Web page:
John O. Reid: It was late summer or perhaps early fall of 1952 in Korea. My company was dug in along the thirty-eighth parallel in a railroad bed in the area referred to as "The Iron Triangle." The Chinese controlled the high ground, living on and in Hill 1062, while we held the low ground. ...
David F. Maas: How many of us have felt embarrassed after finding leavening in our homes during the Days of Unleavened Bread? Far more embarrassing is to reclaim leavening after throwing it out, yet I had such an experience, one I was ashamed for years to admit had happened. ...
We all know about the church grapevine. It's very good in spreading news, but it can be equally as evil when it spreads gossip and rumor. David Maas reveals how gossip harms the gossip himself.
Mercy is a virtue that has gone out of vogue lately, though it is much admired. Jesus, however, places it among the most vital His followers should possess. John Ritenbaugh explains this often misunderstood beatitude.
During times of unrest and confusion, it is easy to blame others for our problems. Yet finger-pointing is contrary to everything God teaches, as it shows a self-exalting, judgmental attitude. Now is the time to break this ingrained habit!
Kindness, the fifth fruit of the Spirit in Galatians 5, goes hand-in-hand with love. It is an active expression of love toward God and fellow man. As we come out of this calloused world, we must develop kindness through the power of God's Spirit.
Our society is becoming increasingly violent. John Ritenbaugh shows how the sixth commandment covers crime, capital punishment, murder, hatred, revenge and war.
John Ritenbaugh focuses upon a singular disaster to befall modern Israel, involving captivity-largely as a result of its shameless toleration of rising violent crime. God ordained capital punishment, but because of the flawed legal system, with the exceptions for insanity, youth, and police mistakes, the deterrent value has been rendered ineffective in modern Israel. The prison system, actually producing academies for learning crime, is pitifully inferior to God's system of justice. Nevertheless, resisting civil governmental authority (a buffer against chaos) is tantamount to resisting God's authority. People who reinforce in themselves the habit of rebellion (resisting God's as well as man's authority) will be mercifully terminated in a lake of fire. Jesus, by emphasizing the spirit of the law, places deterrents on the motive- preventing the actual murderous deed from ever taking place. Brooding anger, bitterness, resentment, revenge, and scorn constitute the activating motives for actual murder. We need to develop the maturity and faith to allow God to take vengeance rather than presumptuously taking this prerogative upon ourselves. Christ teaches that we also need to learn to (with the help of God's Holy Spirit) proactively promote peace by attending to the physical needs of our 'enemies,' responding as Christ would respond.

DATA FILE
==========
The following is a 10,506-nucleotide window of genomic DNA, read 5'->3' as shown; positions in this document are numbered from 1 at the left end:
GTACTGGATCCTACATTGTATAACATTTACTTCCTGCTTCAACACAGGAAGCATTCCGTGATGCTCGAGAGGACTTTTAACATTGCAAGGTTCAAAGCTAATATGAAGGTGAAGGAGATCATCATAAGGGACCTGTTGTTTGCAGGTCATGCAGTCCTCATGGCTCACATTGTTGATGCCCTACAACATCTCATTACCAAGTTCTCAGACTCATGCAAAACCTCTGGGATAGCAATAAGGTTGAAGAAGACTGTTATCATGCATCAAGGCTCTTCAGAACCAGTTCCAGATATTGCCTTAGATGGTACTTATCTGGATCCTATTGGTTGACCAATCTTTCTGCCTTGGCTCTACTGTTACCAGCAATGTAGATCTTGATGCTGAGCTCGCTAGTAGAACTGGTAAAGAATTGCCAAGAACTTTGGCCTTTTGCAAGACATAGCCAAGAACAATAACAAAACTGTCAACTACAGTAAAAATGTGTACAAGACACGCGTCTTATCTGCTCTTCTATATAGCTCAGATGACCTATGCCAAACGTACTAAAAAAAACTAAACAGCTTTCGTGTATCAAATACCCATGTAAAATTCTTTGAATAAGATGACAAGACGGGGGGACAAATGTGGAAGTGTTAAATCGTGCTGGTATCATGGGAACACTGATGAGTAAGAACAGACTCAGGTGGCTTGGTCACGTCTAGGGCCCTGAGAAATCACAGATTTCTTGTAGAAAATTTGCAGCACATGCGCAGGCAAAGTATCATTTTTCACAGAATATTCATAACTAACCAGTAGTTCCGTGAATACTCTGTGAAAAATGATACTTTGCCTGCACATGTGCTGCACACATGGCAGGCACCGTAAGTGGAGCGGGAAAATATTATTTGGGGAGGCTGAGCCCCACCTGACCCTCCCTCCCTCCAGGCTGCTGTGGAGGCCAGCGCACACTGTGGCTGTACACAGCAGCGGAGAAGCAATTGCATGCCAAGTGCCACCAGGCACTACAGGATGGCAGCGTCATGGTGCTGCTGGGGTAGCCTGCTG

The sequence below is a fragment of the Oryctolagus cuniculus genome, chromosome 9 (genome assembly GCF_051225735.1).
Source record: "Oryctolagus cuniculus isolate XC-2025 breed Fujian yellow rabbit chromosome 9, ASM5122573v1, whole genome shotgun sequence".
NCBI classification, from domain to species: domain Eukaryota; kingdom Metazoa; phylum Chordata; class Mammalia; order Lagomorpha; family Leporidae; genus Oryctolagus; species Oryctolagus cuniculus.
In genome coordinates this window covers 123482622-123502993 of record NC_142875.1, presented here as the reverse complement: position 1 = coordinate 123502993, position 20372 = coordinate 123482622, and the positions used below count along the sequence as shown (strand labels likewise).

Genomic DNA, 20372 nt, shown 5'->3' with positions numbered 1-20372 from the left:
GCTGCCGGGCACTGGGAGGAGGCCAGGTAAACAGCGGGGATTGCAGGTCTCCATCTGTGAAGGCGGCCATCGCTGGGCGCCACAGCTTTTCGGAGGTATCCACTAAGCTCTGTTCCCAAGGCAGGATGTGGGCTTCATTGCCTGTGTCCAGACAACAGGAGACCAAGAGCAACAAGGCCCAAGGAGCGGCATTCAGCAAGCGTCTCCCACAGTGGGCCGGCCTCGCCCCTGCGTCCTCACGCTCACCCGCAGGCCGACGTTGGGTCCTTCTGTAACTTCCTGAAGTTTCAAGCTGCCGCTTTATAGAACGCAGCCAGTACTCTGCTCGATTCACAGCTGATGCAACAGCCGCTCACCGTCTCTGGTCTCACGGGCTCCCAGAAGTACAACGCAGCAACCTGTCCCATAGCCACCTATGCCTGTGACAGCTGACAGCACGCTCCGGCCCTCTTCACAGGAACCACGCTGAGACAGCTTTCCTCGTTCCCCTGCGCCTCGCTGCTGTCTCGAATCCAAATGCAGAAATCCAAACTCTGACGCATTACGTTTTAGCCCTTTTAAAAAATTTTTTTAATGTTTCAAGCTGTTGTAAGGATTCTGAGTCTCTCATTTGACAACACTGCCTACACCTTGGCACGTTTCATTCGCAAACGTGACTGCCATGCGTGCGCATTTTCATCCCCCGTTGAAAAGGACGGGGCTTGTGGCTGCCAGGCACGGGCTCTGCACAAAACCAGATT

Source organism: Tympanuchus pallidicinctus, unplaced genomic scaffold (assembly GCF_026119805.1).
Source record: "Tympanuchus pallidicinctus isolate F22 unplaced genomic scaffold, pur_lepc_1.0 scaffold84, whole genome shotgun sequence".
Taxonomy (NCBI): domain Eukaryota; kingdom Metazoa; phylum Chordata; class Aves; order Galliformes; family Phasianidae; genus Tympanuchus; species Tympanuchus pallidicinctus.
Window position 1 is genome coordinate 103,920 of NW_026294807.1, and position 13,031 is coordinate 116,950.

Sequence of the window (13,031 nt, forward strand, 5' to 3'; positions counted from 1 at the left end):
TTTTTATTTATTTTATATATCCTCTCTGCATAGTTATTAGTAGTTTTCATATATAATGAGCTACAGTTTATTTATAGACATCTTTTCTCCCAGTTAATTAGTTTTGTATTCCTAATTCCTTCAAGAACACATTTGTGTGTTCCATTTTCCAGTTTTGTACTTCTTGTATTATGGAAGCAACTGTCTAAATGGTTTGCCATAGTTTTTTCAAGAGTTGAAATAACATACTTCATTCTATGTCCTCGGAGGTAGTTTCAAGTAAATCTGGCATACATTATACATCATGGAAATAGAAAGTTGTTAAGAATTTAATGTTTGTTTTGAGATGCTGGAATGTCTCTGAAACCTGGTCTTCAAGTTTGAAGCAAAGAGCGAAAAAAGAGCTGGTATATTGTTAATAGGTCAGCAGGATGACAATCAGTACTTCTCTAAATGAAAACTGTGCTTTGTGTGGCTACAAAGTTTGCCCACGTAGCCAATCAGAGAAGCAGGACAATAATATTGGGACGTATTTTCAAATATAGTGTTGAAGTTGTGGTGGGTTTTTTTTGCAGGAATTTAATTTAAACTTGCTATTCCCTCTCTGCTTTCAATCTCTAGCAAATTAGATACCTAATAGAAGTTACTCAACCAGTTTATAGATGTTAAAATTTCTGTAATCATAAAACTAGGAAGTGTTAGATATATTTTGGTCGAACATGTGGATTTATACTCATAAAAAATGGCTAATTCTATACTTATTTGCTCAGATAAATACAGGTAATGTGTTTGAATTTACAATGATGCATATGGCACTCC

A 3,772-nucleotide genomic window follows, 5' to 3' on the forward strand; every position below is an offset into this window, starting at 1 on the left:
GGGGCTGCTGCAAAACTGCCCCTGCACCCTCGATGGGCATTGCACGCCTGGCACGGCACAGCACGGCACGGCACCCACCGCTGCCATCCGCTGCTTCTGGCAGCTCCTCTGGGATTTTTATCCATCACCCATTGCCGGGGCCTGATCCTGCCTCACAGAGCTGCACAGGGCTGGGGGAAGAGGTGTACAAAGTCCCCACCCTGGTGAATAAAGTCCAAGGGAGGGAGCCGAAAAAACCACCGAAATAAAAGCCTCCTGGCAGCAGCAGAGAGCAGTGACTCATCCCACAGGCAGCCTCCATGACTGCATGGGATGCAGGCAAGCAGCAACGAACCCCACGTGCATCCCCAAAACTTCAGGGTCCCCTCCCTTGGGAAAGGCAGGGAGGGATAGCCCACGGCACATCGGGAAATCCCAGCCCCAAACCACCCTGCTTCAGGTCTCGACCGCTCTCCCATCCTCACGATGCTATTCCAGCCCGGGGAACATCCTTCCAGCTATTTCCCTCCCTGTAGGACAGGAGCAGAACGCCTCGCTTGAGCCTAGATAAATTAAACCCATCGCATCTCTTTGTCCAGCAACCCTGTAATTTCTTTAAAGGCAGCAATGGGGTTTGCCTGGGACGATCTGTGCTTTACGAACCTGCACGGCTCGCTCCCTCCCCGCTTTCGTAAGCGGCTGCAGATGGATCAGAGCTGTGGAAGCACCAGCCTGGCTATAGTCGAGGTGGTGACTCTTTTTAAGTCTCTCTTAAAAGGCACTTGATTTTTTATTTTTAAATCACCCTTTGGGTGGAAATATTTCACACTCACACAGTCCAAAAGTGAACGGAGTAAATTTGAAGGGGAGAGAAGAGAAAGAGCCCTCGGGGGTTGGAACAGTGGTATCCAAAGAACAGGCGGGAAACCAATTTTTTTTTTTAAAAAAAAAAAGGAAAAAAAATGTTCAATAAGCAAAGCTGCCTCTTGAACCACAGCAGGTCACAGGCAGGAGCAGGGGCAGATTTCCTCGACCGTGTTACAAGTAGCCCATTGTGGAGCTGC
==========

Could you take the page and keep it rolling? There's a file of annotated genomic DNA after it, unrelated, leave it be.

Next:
John Ritenbaugh indicates that in Matthew 5:21-22, there exist degrees in the spirit of murder, with destroying a reputation as the worst. All sin is against God, but before one attempts to establish a relationship with God, he should heal the breach with his fellow man. If a conflict exists between husband and wife, his prayers could be hindered. We are admonished to take care of problems while they are small rather than allow them to brood, exercising moderation and self control. If we continually fill our mind with good thoughts and motivations, we won't be thinking base or unclean thoughts. Jesus, desiring to restore the spirit as well as the letter of the law, warned against rash or hasty divorces, taking oaths or vows, invoking God's name frivolously, realizing that a covenant is binding whether we formally invoke His name or not. As God's people, our word should be good as gold. The Lex Talionis (eye for an eye) principle provided the foundations for an equitable solution, allowing for equal justice or monetary compensation for pain, time, indignity, etc. Jesus set a standard of non-retaliation and non-vengeance—not getting even for an insult, suffering for righteousness as our Elder Brother Jesus Christ did for us. We need to be more concerned about our duties or obligations than our rights. When we are conscripted into service and when we lend to the poor, we need to realize God will make it right to us. When we love conditionally, with the hope of getting something back, we have no reward, but if we love with unconditional, godly agape love, loving our enemies, removing any thought of vengeance, becoming godlike in the process, doing what we were created for.